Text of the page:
Despite the visit’s focus on migration issues, the media attention has so far centred on your claims – controversial, locally – that Malta should begin ‘a public debate on abortion and the infringements of women’s human rights resulting from its prohibition.’. You also said: “I note that abortion remains a taboo issue not debated publicly” and that “every individual or organisation should have the possibility to speak up in support of women’s rights without fearing stigma or negative repercussions”. Could you be more specific on the infringements arising from Malta’s abortion policy? And how seriously do you do view these on a human rights level?

Malta stands out. Four fifths of all Council of Europe member states provide abortion on demand. It is only Andorra and Malta where there is absolute prohibition on abortion. It doesn’t mean abortions don’t happen; it just means they happen illegally or underground, or when women go abroad. In Andorra, which is very close to the Spanish and French borders, they go abroad.  I am told they do here as well. So prohibition doesn’t address the issue at its root: the demand for abortion. It just makes it less safe and more expensive. It makes it unequal: only women who can afford to go abroad, or who have travel documents, can access safe abortions overseas

 

All the same, pro-life campaigners (here and elsewhere) always argue that abortion ‘is not a human right’. In fact, it is not listed explicitly in the Universal Charter. This raises questions about whether the issue actually falls within the remit of the Council of Europe’s Human Rights Commission.  Do you consider Malta’s restrictive abortion laws to be a human rights issue?

It is human rights issue: it affects a whole range of women’s rights. It affects their right to health; it affects their right to bodily integrity; their right to private life; it affects their right to be free of ill-treatment... because very often, women who are confronted with such restrictive regimes and policies are ill-treated: by doctors, among others.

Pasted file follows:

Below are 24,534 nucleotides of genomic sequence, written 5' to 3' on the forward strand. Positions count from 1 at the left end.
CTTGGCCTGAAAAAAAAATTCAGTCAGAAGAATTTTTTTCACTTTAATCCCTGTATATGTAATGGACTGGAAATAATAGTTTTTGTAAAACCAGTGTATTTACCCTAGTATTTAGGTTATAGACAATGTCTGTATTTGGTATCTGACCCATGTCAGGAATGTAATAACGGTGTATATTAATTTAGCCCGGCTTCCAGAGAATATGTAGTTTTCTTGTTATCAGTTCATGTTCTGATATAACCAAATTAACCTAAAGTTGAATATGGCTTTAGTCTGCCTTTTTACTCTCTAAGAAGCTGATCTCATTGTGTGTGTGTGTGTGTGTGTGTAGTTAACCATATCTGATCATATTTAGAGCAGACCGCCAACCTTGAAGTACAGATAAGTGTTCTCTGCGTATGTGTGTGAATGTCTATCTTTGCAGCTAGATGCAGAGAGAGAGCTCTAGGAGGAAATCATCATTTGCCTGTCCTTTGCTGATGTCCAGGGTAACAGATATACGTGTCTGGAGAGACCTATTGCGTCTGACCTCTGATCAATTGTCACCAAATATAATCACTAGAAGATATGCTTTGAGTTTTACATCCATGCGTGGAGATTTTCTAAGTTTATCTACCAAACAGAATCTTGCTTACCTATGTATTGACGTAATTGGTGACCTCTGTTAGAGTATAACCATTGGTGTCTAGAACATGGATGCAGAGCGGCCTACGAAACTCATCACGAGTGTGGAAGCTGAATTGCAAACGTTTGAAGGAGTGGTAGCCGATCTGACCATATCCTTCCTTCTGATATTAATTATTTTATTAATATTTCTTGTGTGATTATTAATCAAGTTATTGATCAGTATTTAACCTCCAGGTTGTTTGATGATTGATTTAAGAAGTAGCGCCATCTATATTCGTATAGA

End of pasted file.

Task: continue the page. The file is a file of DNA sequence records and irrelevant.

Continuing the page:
It affects a whole range of women’s rights, and I find it of concern that the impact of this restrictive policy on women’s rights is not even being discussed. 

Abortion: I think it’s disturbing, that in a developed democracy, you cannot have a democratic debate on a policy that affects the human rights of so many women.... especially when your policy really sticks out, in the broader context  

This raises another question I once asked Rebecca Gomperts, the pro-choice campaigner who runs ‘Women on Waves’. There is today more discussion on the issue than at the time: but then as now, there are no women’s organisations which openly campaign for on-demand abortion in Malta. So why so much international emphasis on abortion, when Maltese women – through their NGOs – do not prioritise it as an issue at all?

I actually heard from many women that they’re afraid to raise this issue; because they’re afraid of being stigmatised as ‘baby-killers’, for instance. Or some women’s organisations which say they don’t have a stand... basically because it comes down to funding.

They would lose their funding. I think it’s disturbing, that in a developed democracy, you cannot have a democratic debate on a policy that affects the human rights of so many women.... especially when your policy really sticks out, in the broader context.